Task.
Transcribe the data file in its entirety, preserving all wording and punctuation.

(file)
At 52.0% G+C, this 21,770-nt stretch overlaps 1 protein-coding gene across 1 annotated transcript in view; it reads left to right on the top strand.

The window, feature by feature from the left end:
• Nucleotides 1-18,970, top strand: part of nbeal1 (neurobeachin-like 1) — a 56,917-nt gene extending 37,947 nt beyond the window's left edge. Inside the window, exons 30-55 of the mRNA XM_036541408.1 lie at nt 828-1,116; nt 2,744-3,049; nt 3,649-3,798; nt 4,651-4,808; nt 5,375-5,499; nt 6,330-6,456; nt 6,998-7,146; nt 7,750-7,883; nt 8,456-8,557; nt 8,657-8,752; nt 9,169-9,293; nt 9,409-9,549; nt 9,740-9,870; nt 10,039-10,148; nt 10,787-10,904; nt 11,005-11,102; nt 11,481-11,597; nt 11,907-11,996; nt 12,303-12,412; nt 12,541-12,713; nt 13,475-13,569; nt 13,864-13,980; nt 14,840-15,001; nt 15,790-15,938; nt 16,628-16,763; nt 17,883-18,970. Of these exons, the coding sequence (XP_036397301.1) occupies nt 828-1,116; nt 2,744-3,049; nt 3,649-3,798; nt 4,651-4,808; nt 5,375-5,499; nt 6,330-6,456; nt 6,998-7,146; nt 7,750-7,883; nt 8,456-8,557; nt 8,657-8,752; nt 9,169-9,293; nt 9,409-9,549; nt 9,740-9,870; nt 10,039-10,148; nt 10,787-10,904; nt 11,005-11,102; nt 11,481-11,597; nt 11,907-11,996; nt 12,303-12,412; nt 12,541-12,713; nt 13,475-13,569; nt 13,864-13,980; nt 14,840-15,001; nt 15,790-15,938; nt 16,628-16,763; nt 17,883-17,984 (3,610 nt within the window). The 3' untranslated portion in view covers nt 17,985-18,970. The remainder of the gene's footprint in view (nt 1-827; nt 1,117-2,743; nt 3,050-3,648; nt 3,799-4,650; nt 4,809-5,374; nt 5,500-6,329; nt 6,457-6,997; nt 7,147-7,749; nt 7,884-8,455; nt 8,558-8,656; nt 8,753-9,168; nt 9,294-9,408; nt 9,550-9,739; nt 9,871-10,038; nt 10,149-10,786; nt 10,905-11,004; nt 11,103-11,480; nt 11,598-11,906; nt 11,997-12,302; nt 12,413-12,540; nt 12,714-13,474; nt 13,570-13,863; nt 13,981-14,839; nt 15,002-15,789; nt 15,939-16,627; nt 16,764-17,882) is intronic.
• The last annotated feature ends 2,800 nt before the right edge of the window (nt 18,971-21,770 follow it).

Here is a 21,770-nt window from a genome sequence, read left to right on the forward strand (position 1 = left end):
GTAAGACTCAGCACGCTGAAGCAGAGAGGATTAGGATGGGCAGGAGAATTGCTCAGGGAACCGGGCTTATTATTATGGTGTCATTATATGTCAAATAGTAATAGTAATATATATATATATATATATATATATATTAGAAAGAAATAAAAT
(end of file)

At 52.0% G+C, this 21,770-nt stretch overlaps 1 protein-coding gene across 1 annotated transcript in view; it reads left to right on the top strand.

The window, feature by feature from the left end:
• Nucleotides 1-18,970, top strand: part of nbeal1 (neurobeachin-like 1) — a 56,917-nt gene extending 37,947 nt beyond the window's left edge. Inside the window, exons 30-55 of the mRNA XM_036541408.1 lie at nt 828-1,116; nt 2,744-3,049; nt 3,649-3,798; nt 4,651-4,808; nt 5,375-5,499; nt 6,330-6,456; nt 6,998-7,146; nt 7,750-7,883; nt 8,456-8,557; nt 8,657-8,752; nt 9,169-9,293; nt 9,409-9,549; nt 9,740-9,870; nt 10,039-10,148; nt 10,787-10,904; nt 11,005-11,102; nt 11,481-11,597; nt 11,907-11,996; nt 12,303-12,412; nt 12,541-12,713; nt 13,475-13,569; nt 13,864-13,980; nt 14,840-15,001; nt 15,790-15,938; nt 16,628-16,763; nt 17,883-18,970. Of these exons, the coding sequence (XP_036397301.1) occupies nt 828-1,116; nt 2,744-3,049; nt 3,649-3,798; nt 4,651-4,808; nt 5,375-5,499; nt 6,330-6,456; nt 6,998-7,146; nt 7,750-7,883; nt 8,456-8,557; nt 8,657-8,752; nt 9,169-9,293; nt 9,409-9,549; nt 9,740-9,870; nt 10,039-10,148; nt 10,787-10,904; nt 11,005-11,102; nt 11,481-11,597; nt 11,907-11,996; nt 12,303-12,412; nt 12,541-12,713; nt 13,475-13,569; nt 13,864-13,980; nt 14,840-15,001; nt 15,790-15,938; nt 16,628-16,763; nt 17,883-17,984 (3,610 nt within the window). The 3' untranslated portion in view covers nt 17,985-18,970. The remainder of the gene's footprint in view (nt 1-827; nt 1,117-2,743; nt 3,050-3,648; nt 3,799-4,650; nt 4,809-5,374; nt 5,500-6,329; nt 6,457-6,997; nt 7,147-7,749; nt 7,884-8,455; nt 8,558-8,656; nt 8,753-9,168; nt 9,294-9,408; nt 9,550-9,739; nt 9,871-10,038; nt 10,149-10,786; nt 10,905-11,004; nt 11,103-11,480; nt 11,598-11,906; nt 11,997-12,302; nt 12,413-12,540; nt 12,714-13,474; nt 13,570-13,863; nt 13,981-14,839; nt 15,002-15,789; nt 15,939-16,627; nt 16,764-17,882) is intronic.
• The last annotated feature ends 2,800 nt before the right edge of the window (nt 18,971-21,770 follow it).

Here is a 21,770-nt window from a genome sequence, read left to right on the forward strand (position 1 = left end):
GTAAGACTCAGCACGCTGAAGCAGAGAGGATTAGGATGGGCAGGAGAATTGCTCAGGGAACCGGGCTTATTATTATGGTGTCATTATATGTCAAATAGTAATAGTAATATATATATATATATATATATATATATTAGAAAGAAATAAAAT